Rosemary Clooney recounted the story in this 1981 TV appearance.

 

 

That grandchild that she referred to is the child of her son Gabriel Ferrer and his wife, singer Debby Boone.

 

 A few years ago I was on one of my frequent trips to the Berkshires in western Massachusetts where I took in a musical version of William Saroyan's "The Human Comedy".  As you know from the 1943 movie, it is certainly not a comedy.  Playing the role of the mother, Mrs. Macauley, was Debby Boone.  I wish I could have stayed around longer, because later that week, Debby was going to do a concert honoring her late mother-in-law, Rosemary Clooney.

 

Good job, Lavender.  You are next.

Link to comment
Share on other sites

Miles, I knew the name David Seville was very familiar to me. If I had just thought about my Alvin and the Chipmunks records, I would have may be had researched that name.

 

As dumb as that Witch Doctor record may seem today, it was very popular in the 1950s. But I still like Alvin and the Chipmunks, particularly the Christmas song-- Christmas Don't Be Late.

 

 

Lav, is still up--

Link to comment
Share on other sites

Thanks Miles and yes Princess I also always liked Christmas Don't Be Late

 

Two decades after this actress appeared in a famous film she got to work with a man she had worked with during the film.This time on an episode of a tv show, she played against type in an episode of the tv show. The actress plays a killer and that was so different than the roles she played in her films. Actress, tv show and that film ???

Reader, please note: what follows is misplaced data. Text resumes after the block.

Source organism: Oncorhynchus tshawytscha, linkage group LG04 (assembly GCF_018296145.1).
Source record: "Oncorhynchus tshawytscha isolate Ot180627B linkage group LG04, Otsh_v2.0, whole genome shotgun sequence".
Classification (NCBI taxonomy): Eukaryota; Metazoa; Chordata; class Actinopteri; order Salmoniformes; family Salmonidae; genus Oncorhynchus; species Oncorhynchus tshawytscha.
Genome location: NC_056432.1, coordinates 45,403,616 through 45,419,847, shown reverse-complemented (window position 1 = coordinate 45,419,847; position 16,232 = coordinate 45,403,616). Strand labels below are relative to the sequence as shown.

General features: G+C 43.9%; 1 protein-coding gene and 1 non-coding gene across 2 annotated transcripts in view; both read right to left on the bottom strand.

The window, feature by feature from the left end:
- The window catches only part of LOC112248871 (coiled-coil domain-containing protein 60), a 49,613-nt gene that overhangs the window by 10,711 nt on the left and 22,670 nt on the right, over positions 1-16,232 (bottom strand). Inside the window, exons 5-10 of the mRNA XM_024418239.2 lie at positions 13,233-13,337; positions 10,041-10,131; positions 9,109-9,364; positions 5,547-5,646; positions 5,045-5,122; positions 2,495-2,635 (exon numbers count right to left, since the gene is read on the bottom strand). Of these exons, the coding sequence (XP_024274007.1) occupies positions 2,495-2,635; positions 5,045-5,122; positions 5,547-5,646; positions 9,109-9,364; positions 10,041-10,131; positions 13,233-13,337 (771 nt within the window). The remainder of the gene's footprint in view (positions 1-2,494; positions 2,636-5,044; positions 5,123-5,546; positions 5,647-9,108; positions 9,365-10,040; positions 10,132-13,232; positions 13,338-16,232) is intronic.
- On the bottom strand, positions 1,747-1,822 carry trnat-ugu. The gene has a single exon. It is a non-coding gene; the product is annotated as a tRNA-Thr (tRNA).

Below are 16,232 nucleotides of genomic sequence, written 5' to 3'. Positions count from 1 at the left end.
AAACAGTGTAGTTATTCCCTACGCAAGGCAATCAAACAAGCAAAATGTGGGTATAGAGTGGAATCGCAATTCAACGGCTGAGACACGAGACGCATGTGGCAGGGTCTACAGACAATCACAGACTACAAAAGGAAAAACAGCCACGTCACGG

(extra bonus for the episode)

Link to comment
Share on other sites

Teresa Wright and Dan Duryea worked together in "The Little Foxes" in 1941 and "Pride Of The Yankees" in 1942.  In 1964 they appeared in an episode of "The Alfred Hitchcock Hour" titled "Three Wives Too Many"..  He plays a bigamist with four wives.  Teresa Wright plays one of the wives who is out to kill the other three.

Link to comment
Share on other sites

Yes, Teresa Wright and she does kill the other wives. Not just Dan Duryea, but she worked obviously with Alfred Hitchcock again, the film of course was Shadow of a Doubt.

Good work your thread, btw Teresa did another episode of The Alfred Hitchcock Hour and in that episode it's sort of got the feel of Shadow Of A Doubt since it's a family (she and her husband) and a killer.

Link to comment
Share on other sites

We recently had a question about a novelty song.  There were quite a few novelty songs in the 1950's.  Mel Blanc, the man of a thousand voices, actually had a modest hit record with a song featuring the voices of two of his cartoon characters.  Can you name that song, as well as the two characters?

Link to comment
Share on other sites

Create an account or sign in to comment

You need to be a member in order to leave a comment

Create an account

Sign up for a new account in our community. It's easy!

Register a new account

Sign in

Already have an account? Sign in here.

Sign In Now
 Share

© 2022 Turner Classic Movies Inc. All Rights Reserved Terms of Use | Privacy Policy | Cookie Settings
×
×
  • Create New...